As an Author, Storyteller and Graduate School Instructor in Oral Traditions, I am always searching for ways to illustrate how STORY can be used as a tool for shaping our personal and professional lives.
We live in a constellation of inter-related stories which affect us powerfully, often in unseen ways.
One of the most startling examples I have come across lately is in the growing awareness of something researchers are now calling “story fields”. This term was coined by writer Tom Atlee who explains that he borrowed it from the world of physics, in which a gravitation (or magnetic) field refers to a zone of dynamic potential that shapes the behavior of all that is within its range.
Many of us remember the experiment some long-ago science teacher showed us in class: We scattered specks of iron filings on a sheet of paper then held a magnet underneath. Almost magically, the bits of iron formed a recognizable pattern of concentric circles radiating out from the poles of the magnet.
Atlee suggests that a story field is a psycho-social field of influence that shapes the awareness and behavior of individuals and groups within a culture. Whether you are telling a family story around the kitchen table or holding a press conference in the White House, you are generating story fields which join with other mutually-reinforcing stories to form a cultural narrative which frames what is real, acceptable and possible in our world.
Generating Story Fields
Here are two examples of story fields generated by leaders in the past:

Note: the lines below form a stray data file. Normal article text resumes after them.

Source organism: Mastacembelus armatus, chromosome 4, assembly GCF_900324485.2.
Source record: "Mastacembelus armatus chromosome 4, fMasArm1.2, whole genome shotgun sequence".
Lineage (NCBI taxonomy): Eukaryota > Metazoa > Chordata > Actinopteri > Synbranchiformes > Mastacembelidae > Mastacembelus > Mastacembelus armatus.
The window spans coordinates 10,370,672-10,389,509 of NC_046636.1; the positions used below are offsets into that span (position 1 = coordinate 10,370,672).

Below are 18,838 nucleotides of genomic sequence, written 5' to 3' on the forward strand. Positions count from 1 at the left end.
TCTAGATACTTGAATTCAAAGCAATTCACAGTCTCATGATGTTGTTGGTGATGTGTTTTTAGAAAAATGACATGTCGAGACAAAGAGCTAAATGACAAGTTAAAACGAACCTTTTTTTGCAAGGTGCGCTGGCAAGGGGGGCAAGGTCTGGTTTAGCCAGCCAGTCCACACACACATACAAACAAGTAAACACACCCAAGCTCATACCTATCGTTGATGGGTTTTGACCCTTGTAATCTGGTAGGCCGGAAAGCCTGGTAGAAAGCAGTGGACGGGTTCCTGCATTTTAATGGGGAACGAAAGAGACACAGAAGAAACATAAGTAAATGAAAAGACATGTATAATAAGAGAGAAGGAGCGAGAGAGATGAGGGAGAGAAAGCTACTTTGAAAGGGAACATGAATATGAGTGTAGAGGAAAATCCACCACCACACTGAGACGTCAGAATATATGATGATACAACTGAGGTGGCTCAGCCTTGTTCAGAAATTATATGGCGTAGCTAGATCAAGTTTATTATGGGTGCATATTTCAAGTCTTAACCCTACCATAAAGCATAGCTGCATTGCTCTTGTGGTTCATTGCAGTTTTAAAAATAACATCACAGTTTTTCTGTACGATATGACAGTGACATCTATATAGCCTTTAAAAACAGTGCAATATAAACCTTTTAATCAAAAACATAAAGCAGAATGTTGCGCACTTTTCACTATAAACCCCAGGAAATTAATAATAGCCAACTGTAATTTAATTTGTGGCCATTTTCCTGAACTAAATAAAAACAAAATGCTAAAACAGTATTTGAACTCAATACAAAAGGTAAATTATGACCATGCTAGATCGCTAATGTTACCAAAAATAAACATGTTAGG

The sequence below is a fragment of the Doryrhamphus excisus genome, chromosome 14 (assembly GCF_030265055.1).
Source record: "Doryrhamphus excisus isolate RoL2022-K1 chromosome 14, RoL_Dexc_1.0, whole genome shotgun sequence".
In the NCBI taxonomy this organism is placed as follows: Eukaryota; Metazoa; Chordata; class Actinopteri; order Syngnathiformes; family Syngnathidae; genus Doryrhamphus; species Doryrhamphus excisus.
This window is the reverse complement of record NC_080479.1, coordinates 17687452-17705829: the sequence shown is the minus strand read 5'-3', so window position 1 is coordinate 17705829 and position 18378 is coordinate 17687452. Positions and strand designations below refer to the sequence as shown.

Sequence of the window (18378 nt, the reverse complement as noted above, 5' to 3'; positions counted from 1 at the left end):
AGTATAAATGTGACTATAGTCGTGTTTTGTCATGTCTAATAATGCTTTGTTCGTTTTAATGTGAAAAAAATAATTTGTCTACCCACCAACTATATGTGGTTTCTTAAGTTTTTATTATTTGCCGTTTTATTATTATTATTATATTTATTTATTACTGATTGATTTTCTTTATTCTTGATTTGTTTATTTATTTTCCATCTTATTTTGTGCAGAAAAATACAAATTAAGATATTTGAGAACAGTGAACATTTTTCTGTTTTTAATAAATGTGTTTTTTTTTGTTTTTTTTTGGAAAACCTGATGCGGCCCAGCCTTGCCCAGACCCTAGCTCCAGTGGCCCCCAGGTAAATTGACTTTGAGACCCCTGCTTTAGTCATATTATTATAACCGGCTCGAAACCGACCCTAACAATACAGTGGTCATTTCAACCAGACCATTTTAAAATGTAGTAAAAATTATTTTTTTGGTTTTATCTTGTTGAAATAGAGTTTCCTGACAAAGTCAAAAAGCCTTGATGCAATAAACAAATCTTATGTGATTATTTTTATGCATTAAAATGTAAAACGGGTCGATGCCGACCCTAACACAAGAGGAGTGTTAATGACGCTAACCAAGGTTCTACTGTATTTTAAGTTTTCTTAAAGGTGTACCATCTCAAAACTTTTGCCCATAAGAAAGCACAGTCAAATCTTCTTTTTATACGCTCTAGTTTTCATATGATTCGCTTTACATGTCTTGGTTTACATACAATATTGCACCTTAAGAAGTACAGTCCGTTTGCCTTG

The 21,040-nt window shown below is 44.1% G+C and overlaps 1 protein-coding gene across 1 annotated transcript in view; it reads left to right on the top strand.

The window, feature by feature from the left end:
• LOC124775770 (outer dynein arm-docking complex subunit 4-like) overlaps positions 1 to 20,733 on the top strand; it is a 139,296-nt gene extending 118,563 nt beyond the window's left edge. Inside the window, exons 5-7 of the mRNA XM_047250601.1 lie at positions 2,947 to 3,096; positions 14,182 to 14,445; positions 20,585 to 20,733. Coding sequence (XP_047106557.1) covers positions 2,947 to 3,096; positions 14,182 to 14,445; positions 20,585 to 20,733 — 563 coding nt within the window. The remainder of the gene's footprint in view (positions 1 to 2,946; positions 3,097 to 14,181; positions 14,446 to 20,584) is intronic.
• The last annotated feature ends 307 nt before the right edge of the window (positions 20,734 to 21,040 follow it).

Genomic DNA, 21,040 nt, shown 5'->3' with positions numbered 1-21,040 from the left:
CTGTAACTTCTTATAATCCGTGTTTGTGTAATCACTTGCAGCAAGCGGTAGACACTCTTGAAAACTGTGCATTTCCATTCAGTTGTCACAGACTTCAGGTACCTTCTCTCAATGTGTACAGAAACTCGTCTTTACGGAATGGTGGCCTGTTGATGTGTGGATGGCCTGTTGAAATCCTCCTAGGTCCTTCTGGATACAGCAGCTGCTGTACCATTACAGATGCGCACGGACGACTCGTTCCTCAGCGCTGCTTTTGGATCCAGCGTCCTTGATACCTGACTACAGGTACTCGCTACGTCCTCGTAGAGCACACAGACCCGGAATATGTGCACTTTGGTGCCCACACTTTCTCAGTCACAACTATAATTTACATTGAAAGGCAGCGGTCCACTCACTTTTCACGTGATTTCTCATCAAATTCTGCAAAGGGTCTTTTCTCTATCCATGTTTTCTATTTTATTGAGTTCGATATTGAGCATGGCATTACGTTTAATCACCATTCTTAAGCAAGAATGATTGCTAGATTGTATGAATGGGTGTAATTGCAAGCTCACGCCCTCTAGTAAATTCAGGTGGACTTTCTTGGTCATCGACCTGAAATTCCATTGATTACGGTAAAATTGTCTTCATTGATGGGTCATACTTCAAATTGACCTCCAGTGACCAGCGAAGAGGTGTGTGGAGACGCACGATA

National Public Radio recently ran a report of a letter written by President Lyndon Johnson to comedians Tom and Dick Smothers, famous for using the president as a target for their humor on the hugely-popular and ground-breaking television show, The Smothers Brothers Comedy Hour. An excerpt from the president’s letter was read on the final installment of the show on April 20, 1969:
“It is part of the price of leadership to this great and free nation to be the target of clever satirists. You have given the gift of laughter to our people. May we never grow so somber or self-important that we fail to appreciate the humor in our lives.”
And, as President John Kennedy famously said in his 1961 inaugural speech, “My fellow Americans, ask not what your country can do for you, ask what you can do for your country.”
The stories surrounding these phrases generate what many would consider to be essential elements of the American Way of Life; free speech and selfless service.
As modern-day storytellers, story creators and practitioners of the ancient art of story, what can we do to generate positive story fields which will move the nudge the culture in a direction which will allow us to care for ourselves and for each other?
Part of the answer may lie in simply being aware of the stories we generate, simply by living and speaking. A further step would be consciously shaping a narrative which takes us in the direction we need to go.
I have always been inspired by this powerful insight from William Isaacs, author of Dialogue, The Art of Thinking Together.
As we begin to embody our own genuine expression, we find our voice has magic in it. Consider the magic word itself: abracadabra. It comes from an ancient Middle Eastern language, Aramaic, spoken from the seventh century B.C. to the seventh century A.D.
The phrase is said to come from the Kabbalistic tradition, a form of Jewish mysticism. It is the incantation used to remind the Kabbalists of the power of their speech.
Abra comes from the Aramaic verb bra, meaning to create. Ca translated to “as”. Dabra is the first person of the verb daber,” to speak”.
In other words, abracadabra literally means ‘I create as I speak.”
Story fields, by their very nature, permeate and shape our thoughts, dreams, aspirations and behavior.
If Isaacs in right, and I think he is, the creation of positive and life-affirming story fields lies at the very heart of what it now means to be human on this spinning planet. And if we are to survive, we had better start getting good at it.
We create as we speak!